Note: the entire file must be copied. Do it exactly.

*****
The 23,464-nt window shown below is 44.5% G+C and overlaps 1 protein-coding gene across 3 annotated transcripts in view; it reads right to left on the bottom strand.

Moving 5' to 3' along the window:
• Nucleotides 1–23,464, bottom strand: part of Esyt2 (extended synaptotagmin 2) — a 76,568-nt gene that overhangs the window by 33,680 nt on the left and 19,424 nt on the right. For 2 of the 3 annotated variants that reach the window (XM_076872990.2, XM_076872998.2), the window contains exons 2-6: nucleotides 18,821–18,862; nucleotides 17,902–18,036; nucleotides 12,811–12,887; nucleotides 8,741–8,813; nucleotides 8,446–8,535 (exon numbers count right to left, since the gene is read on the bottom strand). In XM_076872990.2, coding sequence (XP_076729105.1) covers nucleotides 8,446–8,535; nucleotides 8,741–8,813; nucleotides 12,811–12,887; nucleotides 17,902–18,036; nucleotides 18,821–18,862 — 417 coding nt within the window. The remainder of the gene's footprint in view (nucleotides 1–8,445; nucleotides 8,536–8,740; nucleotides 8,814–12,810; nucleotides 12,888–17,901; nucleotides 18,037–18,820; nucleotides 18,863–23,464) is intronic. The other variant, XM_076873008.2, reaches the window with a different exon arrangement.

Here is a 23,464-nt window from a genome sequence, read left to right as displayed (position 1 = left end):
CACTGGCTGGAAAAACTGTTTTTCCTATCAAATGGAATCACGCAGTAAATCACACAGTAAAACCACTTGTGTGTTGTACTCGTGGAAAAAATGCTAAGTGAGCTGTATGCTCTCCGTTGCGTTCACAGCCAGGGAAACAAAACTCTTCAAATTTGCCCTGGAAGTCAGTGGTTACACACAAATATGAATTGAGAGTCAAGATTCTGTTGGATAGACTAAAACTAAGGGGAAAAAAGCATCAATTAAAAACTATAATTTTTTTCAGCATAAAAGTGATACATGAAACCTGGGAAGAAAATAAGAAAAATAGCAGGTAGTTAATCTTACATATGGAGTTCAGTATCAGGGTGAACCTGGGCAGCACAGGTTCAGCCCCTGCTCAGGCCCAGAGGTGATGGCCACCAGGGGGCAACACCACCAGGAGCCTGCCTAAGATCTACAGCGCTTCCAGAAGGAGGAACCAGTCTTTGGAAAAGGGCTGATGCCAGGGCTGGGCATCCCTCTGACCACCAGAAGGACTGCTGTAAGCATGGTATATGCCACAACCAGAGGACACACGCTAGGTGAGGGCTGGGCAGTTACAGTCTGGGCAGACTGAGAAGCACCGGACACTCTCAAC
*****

The 23,464-nt window shown below is 44.5% G+C and overlaps 1 protein-coding gene across 3 annotated transcripts in view; it reads right to left on the bottom strand.

Moving 5' to 3' along the window:
• Nucleotides 1–23,464, bottom strand: part of Esyt2 (extended synaptotagmin 2) — a 76,568-nt gene that overhangs the window by 33,680 nt on the left and 19,424 nt on the right. For 2 of the 3 annotated variants that reach the window (XM_076872990.2, XM_076872998.2), the window contains exons 2-6: nucleotides 18,821–18,862; nucleotides 17,902–18,036; nucleotides 12,811–12,887; nucleotides 8,741–8,813; nucleotides 8,446–8,535 (exon numbers count right to left, since the gene is read on the bottom strand). In XM_076872990.2, coding sequence (XP_076729105.1) covers nucleotides 8,446–8,535; nucleotides 8,741–8,813; nucleotides 12,811–12,887; nucleotides 17,902–18,036; nucleotides 18,821–18,862 — 417 coding nt within the window. The remainder of the gene's footprint in view (nucleotides 1–8,445; nucleotides 8,536–8,740; nucleotides 8,814–12,810; nucleotides 12,888–17,901; nucleotides 18,037–18,820; nucleotides 18,863–23,464) is intronic. The other variant, XM_076873008.2, reaches the window with a different exon arrangement.

Here is a 23,464-nt window from a genome sequence, read left to right as displayed (position 1 = left end):
CACTGGCTGGAAAAACTGTTTTTCCTATCAAATGGAATCACGCAGTAAATCACACAGTAAAACCACTTGTGTGTTGTACTCGTGGAAAAAATGCTAAGTGAGCTGTATGCTCTCCGTTGCGTTCACAGCCAGGGAAACAAAACTCTTCAAATTTGCCCTGGAAGTCAGTGGTTACACACAAATATGAATTGAGAGTCAAGATTCTGTTGGATAGACTAAAACTAAGGGGAAAAAAGCATCAATTAAAAACTATAATTTTTTTCAGCATAAAAGTGATACATGAAACCTGGGAAGAAAATAAGAAAAATAGCAGGTAGTTAATCTTACATATGGAGTTCAGTATCAGGGTGAACCTGGGCAGCACAGGTTCAGCCCCTGCTCAGGCCCAGAGGTGATGGCCACCAGGGGGCAACACCACCAGGAGCCTGCCTAAGATCTACAGCGCTTCCAGAAGGAGGAACCAGTCTTTGGAAAAGGGCTGATGCCAGGGCTGGGCATCCCTCTGACCACCAGAAGGACTGCTGTAAGCATGGTATATGCCACAACCAGAGGACACACGCTAGGTGAGGGCTGGGCAGTTACAGTCTGGGCAGACTGAGAAGCACCGGACACTCTCAAC